The misery industry grew enormously while destroying the economies of the third world and bringing them to bankruptcy, and it also thrived while “rescuing” them from their debt crises. The staff and budgets of these organizations have continued to rise, before and after debt crises, irrespective of any success or failure metrics. IFI internal reports will forever bemoan their failures to achieve their macro goals and the individual failure of their projects. The only way to understand their continued survival is to realize that the feel-good buzzwords of their stated objectives (development, growth, sustainability, children’s education, disease elimination, etc.) are not their actual objectives. Their survival can only be understood as the result of their success in meeting their real objectives: (1) providing lucrative careers for the insiders in these organizations, (2) maintaining the dollar’s role as the global reserve currency, and (3) allowing the U.S. government an unprecedented degree of control over the economies of the world. On all three counts, the IFIs have succeeded remarkably. Any goal these organizations might have outside these three is rhetorical.
A Real Impact Assessment
The impact of the misery industry has been to pillage the citizens of the world’s poorest countries to the benefit of their governments and the U.S. government that issues the reserve currency they use. By ensuring the whole world stays on the U.S. dollar standard, the IMF guarantees the U.S. can continue to operate its inflationary monetary policy and export its inflation globally. Only when one understands the grand larceny at the heart of the global monetary system can one understand the plight of developing countries. Fiat economists are completely silent on this since their paycheck and third-world raj status are dependent on them not understanding it.
Domestically, the main impacts of the misery industry have been to allow governments to take on larger amounts of debt and to disrupt the flow of financial and human capital. Instead of allowing entrepreneurs and individuals to reap the rewards of their productive work and have the successful among them in charge of more capital allocation decisions, thus shaping the decisions of other producers in meeting their demands, the average thirdworld government confiscates the wealth of its productive citizens and puts capital in the hands of clueless, unaccountable misery industry central planners and their subordinates in local governments.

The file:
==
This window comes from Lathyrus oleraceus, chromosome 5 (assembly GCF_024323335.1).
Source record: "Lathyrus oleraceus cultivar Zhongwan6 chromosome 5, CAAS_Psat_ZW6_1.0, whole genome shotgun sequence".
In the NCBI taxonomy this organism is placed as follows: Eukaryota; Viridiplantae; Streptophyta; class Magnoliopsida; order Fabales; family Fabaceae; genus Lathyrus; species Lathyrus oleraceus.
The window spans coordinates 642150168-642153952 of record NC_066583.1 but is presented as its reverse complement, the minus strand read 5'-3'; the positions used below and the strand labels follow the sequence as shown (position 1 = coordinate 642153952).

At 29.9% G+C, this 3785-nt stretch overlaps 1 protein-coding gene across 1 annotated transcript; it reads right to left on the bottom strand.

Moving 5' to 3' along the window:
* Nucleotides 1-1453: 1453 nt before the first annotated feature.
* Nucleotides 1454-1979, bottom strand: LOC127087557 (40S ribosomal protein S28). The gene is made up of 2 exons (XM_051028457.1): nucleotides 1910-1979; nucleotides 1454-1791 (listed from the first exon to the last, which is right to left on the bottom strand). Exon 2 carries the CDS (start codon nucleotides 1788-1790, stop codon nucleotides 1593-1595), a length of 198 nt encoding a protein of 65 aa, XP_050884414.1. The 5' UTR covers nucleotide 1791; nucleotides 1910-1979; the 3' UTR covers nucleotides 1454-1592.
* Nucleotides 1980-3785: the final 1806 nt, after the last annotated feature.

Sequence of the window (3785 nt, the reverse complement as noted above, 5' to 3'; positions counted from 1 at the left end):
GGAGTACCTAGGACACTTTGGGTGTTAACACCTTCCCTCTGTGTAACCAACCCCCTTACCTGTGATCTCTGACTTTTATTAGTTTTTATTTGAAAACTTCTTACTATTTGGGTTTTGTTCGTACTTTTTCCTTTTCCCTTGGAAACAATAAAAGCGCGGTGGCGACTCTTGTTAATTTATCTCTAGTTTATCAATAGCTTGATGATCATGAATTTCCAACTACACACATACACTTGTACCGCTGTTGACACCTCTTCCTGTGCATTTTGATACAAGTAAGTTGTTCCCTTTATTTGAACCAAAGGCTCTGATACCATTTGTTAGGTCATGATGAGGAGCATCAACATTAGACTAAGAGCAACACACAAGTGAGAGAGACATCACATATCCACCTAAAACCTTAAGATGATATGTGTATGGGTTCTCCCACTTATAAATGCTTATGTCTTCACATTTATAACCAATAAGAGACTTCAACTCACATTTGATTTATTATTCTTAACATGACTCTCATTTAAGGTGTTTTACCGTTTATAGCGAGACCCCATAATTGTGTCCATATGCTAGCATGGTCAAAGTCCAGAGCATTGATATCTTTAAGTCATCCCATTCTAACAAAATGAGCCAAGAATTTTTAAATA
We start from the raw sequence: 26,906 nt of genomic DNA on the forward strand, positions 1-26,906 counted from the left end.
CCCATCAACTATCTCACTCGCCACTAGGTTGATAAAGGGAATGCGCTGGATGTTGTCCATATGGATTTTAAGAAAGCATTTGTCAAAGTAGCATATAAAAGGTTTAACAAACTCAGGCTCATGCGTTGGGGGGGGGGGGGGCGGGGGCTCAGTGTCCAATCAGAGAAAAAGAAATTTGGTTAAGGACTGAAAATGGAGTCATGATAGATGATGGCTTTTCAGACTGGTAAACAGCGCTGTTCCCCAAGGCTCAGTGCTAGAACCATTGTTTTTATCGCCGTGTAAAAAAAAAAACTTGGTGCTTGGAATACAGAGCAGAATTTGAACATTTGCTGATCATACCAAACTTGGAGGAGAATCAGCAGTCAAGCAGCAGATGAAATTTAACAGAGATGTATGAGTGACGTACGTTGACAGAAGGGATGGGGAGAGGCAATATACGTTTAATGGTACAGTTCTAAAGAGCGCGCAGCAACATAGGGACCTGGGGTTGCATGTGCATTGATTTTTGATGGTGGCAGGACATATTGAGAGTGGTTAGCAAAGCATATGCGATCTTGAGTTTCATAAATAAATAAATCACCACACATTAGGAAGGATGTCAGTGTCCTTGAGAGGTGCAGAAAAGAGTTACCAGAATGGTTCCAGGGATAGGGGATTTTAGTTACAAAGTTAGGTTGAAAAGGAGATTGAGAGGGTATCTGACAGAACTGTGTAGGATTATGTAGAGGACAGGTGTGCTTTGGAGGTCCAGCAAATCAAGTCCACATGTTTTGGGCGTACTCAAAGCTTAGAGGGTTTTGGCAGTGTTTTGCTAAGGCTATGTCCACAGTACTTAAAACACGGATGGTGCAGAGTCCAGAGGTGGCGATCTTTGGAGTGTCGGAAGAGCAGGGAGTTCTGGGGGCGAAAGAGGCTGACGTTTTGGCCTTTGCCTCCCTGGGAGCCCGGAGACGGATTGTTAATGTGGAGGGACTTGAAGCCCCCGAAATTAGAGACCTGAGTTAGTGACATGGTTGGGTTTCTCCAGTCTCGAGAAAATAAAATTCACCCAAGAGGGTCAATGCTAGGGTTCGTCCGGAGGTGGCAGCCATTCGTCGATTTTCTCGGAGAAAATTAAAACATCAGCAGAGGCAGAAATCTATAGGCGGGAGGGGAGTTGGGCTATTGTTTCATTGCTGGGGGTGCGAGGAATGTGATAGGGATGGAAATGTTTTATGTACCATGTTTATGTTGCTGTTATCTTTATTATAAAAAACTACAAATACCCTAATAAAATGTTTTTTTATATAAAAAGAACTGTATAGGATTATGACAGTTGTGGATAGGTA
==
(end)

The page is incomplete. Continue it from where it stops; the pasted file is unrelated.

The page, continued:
In the absence of a free market (thanks to the misery industry’s central planning), the misery industry itself ends up being the most lucrative employer in developing countries. Instead of the brightest talents of developing countries seeking to work in a productive capacity and serve their fellow citizens, they are attracted to jobs in the misery industry and end up shuffling papers, writing reports, and conducting the studies nobody reads but that are necessary to keep the funding flowing.
On top of destroying the market economies of poor countries and turning them into centrally planned failures, the large amounts of debt enable them to persist longer in failed policies, which conveniently gives the donor governments a great excuse to control them politically. The net result is that the third world is not just centrally planned; it is also accountable to foreigners instead of locals. Without the misery industry to bail out every kleptocrat in the third world, there would not be constant inflation and recession. On the contrary, it would only take one of these crises to completely destroy any government that engaged in it, thus allowing for a new start. Had kleptocrats not constantly had recourse to the IFI’s endless credit lines, they would quickly bankrupt themselves until they were replaced by governments that behaved responsibly and only spent less than they taxed. A single hyperinflationary episode that destroys a government and replaces it with a monetarily disciplined one is a far better outcome than the eternal purgatory of constantly high inflation, fiscal crises, capital controls, protectionism, and central planning that the IMF promotes.
If you live in a poor country, you are witnessing the collapse of your money’s value through your government’s own inflation and the inflation of the U.S. dollar backing it. You are suffering from monetary central planning on a local and global level. You are witnessing the distortion of your local markets through the intervention of foreign central planners. The brightest minds in your country will be tempted to enter into careers in the misery industry rather than produce something of value. The argument of this book is not that the misery industry is responsible for making poor countries poor. Rather, in light of all the ways in which the misery industry disrupts and destroys the economic and political institutions of a poor country, it is very hard to argue that it has not hampered developing countries from developing, growing, and eliminating poverty. In sum, the sprawling bureaucracy that is the misery industry has achieved precisely the opposite of its stated goal.